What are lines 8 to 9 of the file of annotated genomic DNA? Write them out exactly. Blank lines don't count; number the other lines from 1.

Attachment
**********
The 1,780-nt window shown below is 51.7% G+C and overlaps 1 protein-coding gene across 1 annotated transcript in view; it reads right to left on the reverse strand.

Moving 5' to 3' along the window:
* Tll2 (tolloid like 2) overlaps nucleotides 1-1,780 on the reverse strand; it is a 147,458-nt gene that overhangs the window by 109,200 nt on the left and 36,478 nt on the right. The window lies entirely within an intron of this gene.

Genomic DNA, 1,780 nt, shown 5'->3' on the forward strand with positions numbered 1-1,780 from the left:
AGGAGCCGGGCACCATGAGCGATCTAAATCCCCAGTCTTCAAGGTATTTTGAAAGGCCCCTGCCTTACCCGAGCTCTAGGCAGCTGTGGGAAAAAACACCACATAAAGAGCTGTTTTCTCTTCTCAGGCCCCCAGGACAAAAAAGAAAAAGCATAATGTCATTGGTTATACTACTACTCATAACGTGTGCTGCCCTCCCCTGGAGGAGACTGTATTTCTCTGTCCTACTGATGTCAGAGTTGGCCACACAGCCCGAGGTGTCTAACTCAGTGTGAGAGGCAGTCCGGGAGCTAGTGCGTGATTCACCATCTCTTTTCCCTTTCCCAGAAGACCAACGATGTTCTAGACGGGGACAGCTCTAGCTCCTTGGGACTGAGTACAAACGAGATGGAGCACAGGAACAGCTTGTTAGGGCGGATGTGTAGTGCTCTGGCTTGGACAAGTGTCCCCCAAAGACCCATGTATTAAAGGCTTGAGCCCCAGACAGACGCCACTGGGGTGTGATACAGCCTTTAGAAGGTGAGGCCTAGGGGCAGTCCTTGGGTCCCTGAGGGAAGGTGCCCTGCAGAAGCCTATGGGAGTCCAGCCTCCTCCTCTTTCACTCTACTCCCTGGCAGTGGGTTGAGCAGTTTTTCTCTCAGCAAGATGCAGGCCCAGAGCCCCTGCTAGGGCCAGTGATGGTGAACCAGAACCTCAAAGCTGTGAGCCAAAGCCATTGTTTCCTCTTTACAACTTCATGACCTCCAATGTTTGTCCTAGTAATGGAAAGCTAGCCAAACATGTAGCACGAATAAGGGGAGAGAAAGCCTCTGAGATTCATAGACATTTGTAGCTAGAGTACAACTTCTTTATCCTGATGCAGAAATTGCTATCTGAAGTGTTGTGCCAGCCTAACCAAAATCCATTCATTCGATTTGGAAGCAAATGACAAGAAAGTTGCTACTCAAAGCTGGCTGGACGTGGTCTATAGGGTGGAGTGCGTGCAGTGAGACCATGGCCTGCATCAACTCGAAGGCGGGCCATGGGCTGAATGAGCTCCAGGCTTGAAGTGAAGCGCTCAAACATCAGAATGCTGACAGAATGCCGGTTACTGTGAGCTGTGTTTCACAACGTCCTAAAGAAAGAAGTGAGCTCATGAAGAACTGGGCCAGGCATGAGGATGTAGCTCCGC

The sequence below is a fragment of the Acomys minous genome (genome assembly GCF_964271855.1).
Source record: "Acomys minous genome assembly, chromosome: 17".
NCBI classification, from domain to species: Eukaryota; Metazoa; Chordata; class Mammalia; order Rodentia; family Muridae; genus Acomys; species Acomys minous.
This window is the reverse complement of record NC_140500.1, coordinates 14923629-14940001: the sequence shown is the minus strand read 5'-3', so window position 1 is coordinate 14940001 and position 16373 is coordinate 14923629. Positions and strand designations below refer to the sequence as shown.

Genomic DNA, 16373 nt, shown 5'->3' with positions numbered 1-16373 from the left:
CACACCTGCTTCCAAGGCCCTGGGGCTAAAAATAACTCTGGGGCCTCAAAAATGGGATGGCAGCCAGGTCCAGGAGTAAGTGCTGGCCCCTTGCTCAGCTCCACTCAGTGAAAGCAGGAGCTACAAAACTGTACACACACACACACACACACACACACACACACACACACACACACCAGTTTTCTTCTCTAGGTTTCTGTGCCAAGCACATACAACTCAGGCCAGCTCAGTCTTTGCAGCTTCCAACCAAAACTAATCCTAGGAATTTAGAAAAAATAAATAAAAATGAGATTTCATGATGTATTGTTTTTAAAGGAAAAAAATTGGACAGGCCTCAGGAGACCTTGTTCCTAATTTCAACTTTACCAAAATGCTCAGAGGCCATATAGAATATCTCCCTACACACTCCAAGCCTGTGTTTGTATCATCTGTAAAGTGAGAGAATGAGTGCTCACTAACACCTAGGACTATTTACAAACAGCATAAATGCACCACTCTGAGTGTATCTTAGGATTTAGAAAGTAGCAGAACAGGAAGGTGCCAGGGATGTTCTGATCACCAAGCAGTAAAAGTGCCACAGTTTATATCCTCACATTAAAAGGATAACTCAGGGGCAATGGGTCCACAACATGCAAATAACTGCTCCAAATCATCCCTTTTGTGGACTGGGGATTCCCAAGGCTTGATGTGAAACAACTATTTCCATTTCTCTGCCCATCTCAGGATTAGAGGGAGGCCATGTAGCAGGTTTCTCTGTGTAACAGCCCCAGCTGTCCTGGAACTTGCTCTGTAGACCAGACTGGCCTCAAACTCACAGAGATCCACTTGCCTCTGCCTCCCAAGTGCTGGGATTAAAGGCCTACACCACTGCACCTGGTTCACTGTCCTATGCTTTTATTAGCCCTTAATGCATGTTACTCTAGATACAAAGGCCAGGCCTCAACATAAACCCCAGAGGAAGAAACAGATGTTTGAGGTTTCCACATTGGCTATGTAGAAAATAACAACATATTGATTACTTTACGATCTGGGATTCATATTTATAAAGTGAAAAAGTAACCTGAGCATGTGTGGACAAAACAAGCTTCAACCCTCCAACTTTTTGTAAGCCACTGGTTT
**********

NCBI classification, from domain to species: Eukaryota; Metazoa; Chordata; class Mammalia; order Rodentia; family Muridae; genus Acomys; species Acomys minous.
This window is the reverse complement of record NC_140500.1, coordinates 14923629-14940001: the sequence shown is the minus strand read 5'-3', so window position 1 is coordinate 14940001 and position 16373 is coordinate 14923629. Positions and strand designations below refer to the sequence as shown.